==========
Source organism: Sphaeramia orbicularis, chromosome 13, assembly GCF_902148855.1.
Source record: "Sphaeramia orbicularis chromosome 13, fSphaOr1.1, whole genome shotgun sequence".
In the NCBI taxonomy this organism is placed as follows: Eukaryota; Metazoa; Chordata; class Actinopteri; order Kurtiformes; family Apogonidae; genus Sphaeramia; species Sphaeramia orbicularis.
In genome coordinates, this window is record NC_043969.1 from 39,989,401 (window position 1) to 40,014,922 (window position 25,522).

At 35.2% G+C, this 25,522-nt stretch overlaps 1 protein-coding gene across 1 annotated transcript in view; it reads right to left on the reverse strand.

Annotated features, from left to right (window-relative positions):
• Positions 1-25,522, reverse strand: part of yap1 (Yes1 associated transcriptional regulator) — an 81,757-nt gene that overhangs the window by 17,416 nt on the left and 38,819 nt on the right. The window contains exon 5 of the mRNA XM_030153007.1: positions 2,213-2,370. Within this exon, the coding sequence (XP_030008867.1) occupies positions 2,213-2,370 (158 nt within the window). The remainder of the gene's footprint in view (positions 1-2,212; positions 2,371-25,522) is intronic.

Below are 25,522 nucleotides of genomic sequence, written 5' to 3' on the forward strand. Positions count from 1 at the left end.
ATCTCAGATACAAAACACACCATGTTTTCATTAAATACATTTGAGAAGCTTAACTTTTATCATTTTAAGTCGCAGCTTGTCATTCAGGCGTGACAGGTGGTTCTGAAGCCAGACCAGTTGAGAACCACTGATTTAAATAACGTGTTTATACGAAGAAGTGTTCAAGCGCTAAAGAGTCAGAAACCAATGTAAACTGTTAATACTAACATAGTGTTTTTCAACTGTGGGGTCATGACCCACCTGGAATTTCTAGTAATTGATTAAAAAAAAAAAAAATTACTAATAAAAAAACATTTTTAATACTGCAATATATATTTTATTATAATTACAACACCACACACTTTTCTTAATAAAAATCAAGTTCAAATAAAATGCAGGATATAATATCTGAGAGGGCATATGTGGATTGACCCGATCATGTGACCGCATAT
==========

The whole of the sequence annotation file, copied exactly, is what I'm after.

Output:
Source organism: Sphaeramia orbicularis, chromosome 13, assembly GCF_902148855.1.
Source record: "Sphaeramia orbicularis chromosome 13, fSphaOr1.1, whole genome shotgun sequence".
In the NCBI taxonomy this organism is placed as follows: Eukaryota; Metazoa; Chordata; class Actinopteri; order Kurtiformes; family Apogonidae; genus Sphaeramia; species Sphaeramia orbicularis.
In genome coordinates, this window is record NC_043969.1 from 39,989,401 (window position 1) to 40,014,922 (window position 25,522).

At 35.2% G+C, this 25,522-nt stretch overlaps 1 protein-coding gene across 1 annotated transcript in view; it reads right to left on the reverse strand.

Annotated features, from left to right (window-relative positions):
• Positions 1-25,522, reverse strand: part of yap1 (Yes1 associated transcriptional regulator) — an 81,757-nt gene that overhangs the window by 17,416 nt on the left and 38,819 nt on the right. The window contains exon 5 of the mRNA XM_030153007.1: positions 2,213-2,370. Within this exon, the coding sequence (XP_030008867.1) occupies positions 2,213-2,370 (158 nt within the window). The remainder of the gene's footprint in view (positions 1-2,212; positions 2,371-25,522) is intronic.

Below are 25,522 nucleotides of genomic sequence, written 5' to 3' on the forward strand. Positions count from 1 at the left end.
ATCTCAGATACAAAACACACCATGTTTTCATTAAATACATTTGAGAAGCTTAACTTTTATCATTTTAAGTCGCAGCTTGTCATTCAGGCGTGACAGGTGGTTCTGAAGCCAGACCAGTTGAGAACCACTGATTTAAATAACGTGTTTATACGAAGAAGTGTTCAAGCGCTAAAGAGTCAGAAACCAATGTAAACTGTTAATACTAACATAGTGTTTTTCAACTGTGGGGTCATGACCCACCTGGAATTTCTAGTAATTGATTAAAAAAAAAAAAAATTACTAATAAAAAAACATTTTTAATACTGCAATATATATTTTATTATAATTACAACACCACACACTTTTCTTAATAAAAATCAAGTTCAAATAAAATGCAGGATATAATATCTGAGAGGGCATATGTGGATTGACCCGATCATGTGACCGCATAT